In addition to acting as obesogens, pesticides are linked in a growing number of studies with diabetes. Though obesity and genetics remain the two biggest risk factors for the disease, certain pesticides may interfere with the way our bodies produce the blood-sugar-regulating hormone insulin. In one of the most recent studies looking into pesticides and diabetes, scientists concluded that it may not even be the active pesticide ingredients causing the problems but the “inert” ingredients added to formulations to aid with application, help the pesticide seep into soil, or prevent the formulation from washing away.

What to do about it: You can avoid diabetes-inducing pesticides by switching to an organic diet, but one of the inert ingredients used in pesticide formulations, phthalates, can crop up in common household items. Protect yourself completely by avoiding synthetic fragrances, soft vinyl products, and “slow-release” or gel-coated medications, all of which contain phthalates.

Photo: Stockbyte/Getty Images


5. Pesticides could be interfering with your vitamin D levels.

DDT, an organochlorine pesticide, was banned years ago because of its irreparable environmental damage. But pesticides in that same class of chemicals continue to be used on cotton, apples, citrus, strawberries, mint, beans, peppers, tomatoes, pecans, walnuts, stonefruit, cucurbits, and commercial lawns and fields. And a study in the online journal PLoS One found that those pesticides could interfere with vitamin D, the miracle vitamin that wards off cancer, diabetes, infections, heart disease, and broken bones and boosts your immune system. It’s thought that these pesticides interfere with your body’s metabolism of vitamin D, so even if you’re getting enough, the pesticides prevent your body from absorbing it properly.

What to do about it: In addition to eating organic, get your recommended amount of vitamin D by spending at least 10 minutes of every day outside when the sun is at its strongest or by taking a 600 IU supplement of vitamin D3, which is a more beneficial form of the vitamin than vitamin D2, another supplement you might see at the store.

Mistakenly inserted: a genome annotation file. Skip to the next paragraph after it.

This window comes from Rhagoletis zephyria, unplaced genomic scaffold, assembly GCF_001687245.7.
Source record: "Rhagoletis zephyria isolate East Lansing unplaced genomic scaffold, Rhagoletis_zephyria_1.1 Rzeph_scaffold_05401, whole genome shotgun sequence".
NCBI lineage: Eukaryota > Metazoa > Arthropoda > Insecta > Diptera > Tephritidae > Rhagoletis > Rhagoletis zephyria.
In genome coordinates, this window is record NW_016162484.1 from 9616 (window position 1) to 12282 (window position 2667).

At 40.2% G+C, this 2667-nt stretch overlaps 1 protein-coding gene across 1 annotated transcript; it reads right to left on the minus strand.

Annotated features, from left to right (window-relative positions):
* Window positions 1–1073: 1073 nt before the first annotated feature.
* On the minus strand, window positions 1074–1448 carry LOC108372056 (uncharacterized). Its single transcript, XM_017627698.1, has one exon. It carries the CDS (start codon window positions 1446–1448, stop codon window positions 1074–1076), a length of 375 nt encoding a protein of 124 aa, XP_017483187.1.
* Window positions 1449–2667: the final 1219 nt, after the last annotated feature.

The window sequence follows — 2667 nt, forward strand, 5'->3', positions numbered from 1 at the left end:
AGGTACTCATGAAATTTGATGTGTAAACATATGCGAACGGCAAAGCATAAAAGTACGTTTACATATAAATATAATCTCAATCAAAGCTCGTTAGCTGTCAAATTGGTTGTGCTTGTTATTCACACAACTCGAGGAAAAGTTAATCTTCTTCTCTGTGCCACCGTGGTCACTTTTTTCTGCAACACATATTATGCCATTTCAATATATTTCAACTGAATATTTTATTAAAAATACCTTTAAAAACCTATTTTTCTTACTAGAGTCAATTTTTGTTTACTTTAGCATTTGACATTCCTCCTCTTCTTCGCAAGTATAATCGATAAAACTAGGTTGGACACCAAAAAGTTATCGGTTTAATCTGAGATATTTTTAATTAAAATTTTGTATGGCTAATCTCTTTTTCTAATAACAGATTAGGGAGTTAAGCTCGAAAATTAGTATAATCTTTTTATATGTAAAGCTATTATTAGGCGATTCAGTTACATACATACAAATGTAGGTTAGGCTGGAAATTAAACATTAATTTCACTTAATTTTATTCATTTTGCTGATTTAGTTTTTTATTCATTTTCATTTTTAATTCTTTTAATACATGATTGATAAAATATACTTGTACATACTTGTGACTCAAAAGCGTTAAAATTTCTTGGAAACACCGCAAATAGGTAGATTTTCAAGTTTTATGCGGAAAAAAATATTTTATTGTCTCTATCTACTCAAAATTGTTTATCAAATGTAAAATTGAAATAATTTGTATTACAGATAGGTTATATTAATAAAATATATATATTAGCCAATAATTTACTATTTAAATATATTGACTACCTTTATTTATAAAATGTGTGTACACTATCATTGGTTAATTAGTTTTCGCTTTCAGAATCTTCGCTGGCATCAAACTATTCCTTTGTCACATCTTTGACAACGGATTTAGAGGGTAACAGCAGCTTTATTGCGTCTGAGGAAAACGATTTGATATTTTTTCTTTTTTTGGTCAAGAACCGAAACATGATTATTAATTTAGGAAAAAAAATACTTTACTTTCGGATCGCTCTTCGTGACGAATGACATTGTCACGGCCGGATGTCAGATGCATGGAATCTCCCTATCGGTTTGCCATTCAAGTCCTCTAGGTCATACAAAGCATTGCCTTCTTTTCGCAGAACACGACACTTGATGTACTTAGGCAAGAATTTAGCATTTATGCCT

Photo: Ingram Publishing


6. Factory-farmed meat can make you old, fast.

Factory farming, the process of raising thousands of animals in small, cramped spaces, has become so filthy that farmers not only inject low levels of antibiotics into animals, breeding antibiotic resistance in humans, but they’ve also had to resort to other questionable techniques to prevent e. coli and other bacteria from getting into the food supply. One example: After slaughter, factory-farmed chickens are washed in chlorine baths that contain 30 times more chlorine than an average swimming pool. To mask the chlorine odor and, ostensibly, according to chicken producers, to keep the bird moist while cooking, the chickens are then injected with a solution of water and phosphate, a chemical that can increase the risk of chronic kidney disease, weak bones, and even premature aging.

What to do about it: Opt for organic meat or meat produced by a local farmer. Most small-scale chicken producers don’t bother with chlorine baths, and even in large-scale organic operations, chlorine baths can contain no more chlorine than is allowed in drinking water.

Read More: Backyard Chickens.

Photo: (cc) Joost J. Bakker


7. Organic farms could save rural economies.

Thanks to an increased reliance on pesticides and machinery, farms have been able to grow in size while cutting back on labor. And though that sounds like a winning formula for increasing profits for farmers, it doesn’t. The Rodale Institute has found that organic systems are nearly three times as profitable as chemical agriculture systems. Organic systems see an average of $558 in net returns per acre per year, versus just $190 per acre per year for chemical systems. Research from the United Nations and others has also shown that organic farms provide 30 percent more jobs per hectare than nonorganic farms, and that organic farmers net $45,697 in profit, compared with just $25,448 for nonorganic farmers.

What to do about it: Find a local, organic farm to support, and keep your food investments in your own community.

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Photo: Rodale Institute